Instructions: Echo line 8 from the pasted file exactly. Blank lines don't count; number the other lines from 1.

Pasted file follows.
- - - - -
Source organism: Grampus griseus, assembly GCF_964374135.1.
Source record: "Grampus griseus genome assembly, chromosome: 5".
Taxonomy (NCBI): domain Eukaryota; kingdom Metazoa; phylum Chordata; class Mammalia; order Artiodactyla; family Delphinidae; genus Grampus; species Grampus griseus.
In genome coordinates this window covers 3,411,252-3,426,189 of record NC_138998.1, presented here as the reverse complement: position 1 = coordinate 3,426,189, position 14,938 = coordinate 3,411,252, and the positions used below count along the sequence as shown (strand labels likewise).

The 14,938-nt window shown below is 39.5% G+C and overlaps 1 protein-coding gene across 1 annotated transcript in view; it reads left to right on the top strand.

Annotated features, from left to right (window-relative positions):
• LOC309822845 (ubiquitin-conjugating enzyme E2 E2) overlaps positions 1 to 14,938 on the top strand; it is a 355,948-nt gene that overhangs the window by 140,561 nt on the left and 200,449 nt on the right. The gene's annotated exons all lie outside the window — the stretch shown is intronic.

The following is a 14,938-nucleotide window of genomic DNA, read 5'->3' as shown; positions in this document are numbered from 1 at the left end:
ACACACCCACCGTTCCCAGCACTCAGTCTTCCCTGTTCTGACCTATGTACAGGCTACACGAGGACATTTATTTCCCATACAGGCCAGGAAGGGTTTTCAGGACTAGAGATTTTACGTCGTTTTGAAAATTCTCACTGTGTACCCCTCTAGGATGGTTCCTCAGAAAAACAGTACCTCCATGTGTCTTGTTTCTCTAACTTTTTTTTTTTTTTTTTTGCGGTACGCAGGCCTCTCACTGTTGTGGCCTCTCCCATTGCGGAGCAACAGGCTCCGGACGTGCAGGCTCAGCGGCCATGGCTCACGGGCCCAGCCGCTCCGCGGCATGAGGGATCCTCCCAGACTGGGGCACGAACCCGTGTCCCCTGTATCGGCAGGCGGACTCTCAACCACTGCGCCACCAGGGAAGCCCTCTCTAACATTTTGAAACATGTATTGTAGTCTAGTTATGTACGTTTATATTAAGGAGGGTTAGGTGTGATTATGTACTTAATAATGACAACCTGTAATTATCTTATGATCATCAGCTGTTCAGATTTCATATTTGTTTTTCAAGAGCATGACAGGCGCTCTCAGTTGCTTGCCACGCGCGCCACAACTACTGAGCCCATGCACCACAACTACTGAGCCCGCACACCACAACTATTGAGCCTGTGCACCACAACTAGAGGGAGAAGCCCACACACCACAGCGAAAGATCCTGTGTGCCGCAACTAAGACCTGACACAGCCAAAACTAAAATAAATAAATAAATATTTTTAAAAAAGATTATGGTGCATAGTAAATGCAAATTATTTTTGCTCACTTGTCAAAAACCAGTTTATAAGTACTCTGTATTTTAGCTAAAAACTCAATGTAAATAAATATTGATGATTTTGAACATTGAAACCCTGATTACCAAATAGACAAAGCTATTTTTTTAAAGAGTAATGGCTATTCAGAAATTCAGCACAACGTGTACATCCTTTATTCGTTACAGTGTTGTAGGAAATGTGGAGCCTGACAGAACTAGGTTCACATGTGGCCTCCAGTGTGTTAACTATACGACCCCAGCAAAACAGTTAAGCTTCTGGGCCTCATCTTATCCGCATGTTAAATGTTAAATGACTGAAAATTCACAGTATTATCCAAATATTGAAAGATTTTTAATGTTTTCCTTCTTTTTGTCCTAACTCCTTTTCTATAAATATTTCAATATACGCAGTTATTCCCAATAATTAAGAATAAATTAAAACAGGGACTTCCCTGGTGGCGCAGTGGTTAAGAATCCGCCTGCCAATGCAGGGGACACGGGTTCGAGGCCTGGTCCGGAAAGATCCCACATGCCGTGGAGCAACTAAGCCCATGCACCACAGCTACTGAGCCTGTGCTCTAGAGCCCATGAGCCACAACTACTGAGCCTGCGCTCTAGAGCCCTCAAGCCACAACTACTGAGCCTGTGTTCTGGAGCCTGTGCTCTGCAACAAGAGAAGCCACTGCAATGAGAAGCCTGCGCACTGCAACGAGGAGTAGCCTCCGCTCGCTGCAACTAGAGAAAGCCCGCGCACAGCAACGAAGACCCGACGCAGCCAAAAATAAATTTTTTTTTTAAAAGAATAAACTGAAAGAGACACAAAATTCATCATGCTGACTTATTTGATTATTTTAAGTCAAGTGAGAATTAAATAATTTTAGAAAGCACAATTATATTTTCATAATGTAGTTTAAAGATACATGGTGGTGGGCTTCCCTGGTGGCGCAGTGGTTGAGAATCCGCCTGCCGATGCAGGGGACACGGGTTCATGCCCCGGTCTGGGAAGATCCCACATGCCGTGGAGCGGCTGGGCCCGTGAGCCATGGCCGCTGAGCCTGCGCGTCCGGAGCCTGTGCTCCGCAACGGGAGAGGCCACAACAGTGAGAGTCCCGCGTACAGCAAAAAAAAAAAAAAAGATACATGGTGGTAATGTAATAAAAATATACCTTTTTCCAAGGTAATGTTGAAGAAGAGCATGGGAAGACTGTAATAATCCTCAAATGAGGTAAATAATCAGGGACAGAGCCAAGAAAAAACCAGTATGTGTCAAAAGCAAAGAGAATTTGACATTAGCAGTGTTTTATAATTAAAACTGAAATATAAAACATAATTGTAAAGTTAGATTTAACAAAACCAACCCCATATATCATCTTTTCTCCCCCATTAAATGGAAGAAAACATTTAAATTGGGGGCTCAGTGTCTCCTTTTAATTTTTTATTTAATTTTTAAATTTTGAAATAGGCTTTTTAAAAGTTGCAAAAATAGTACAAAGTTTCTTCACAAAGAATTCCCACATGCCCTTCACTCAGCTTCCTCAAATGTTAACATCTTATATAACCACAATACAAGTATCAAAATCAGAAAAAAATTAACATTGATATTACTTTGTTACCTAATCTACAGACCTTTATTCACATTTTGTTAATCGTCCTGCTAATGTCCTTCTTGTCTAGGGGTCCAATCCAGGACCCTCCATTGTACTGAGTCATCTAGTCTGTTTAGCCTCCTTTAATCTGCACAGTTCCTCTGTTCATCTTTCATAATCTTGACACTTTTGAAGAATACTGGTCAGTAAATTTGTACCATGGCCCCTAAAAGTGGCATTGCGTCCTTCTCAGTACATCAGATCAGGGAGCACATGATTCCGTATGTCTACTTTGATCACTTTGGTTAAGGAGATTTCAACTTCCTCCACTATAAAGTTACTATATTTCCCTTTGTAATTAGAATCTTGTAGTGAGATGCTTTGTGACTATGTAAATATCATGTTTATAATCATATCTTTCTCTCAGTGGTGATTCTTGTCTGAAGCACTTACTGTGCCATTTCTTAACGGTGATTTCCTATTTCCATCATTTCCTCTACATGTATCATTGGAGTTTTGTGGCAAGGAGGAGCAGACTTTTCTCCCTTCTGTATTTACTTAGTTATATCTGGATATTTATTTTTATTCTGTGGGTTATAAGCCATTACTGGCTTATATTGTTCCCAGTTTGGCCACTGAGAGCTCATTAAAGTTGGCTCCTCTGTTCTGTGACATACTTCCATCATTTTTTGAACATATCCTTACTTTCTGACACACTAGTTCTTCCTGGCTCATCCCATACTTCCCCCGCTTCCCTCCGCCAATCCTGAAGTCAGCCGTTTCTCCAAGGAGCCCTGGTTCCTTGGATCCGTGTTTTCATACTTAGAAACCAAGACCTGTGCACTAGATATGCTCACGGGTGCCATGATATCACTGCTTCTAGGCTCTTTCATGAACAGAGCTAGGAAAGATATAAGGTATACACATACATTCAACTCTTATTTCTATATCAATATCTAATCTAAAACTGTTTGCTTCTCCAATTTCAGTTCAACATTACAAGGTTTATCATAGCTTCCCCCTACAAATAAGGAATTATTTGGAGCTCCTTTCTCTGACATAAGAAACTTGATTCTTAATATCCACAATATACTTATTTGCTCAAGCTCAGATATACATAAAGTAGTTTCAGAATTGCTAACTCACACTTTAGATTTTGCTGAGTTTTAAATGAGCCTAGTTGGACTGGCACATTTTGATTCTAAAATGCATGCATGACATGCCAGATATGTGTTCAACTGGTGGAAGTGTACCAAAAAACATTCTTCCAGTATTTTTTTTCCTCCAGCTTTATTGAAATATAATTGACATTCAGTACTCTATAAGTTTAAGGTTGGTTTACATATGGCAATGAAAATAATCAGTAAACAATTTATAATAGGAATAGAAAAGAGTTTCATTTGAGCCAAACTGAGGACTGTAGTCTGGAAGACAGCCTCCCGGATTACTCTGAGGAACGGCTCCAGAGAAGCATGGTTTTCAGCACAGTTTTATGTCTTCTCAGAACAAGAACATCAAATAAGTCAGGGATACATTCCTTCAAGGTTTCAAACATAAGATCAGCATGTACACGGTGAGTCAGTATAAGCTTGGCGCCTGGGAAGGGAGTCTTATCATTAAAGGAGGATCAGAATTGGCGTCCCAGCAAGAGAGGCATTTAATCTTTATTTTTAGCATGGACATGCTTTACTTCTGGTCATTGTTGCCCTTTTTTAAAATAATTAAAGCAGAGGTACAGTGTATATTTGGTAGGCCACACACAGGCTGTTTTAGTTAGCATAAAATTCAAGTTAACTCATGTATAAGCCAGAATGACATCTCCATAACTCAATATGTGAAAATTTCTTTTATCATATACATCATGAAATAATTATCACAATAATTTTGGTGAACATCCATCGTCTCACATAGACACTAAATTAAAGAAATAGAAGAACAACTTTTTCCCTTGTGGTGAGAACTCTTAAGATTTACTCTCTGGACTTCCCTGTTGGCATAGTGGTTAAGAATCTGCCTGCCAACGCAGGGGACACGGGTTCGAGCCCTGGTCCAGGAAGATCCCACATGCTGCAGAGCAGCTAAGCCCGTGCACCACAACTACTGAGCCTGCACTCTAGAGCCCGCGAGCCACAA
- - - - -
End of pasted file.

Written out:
The following is a 14,938-nucleotide window of genomic DNA, read 5'->3' as shown; positions in this document are numbered from 1 at the left end: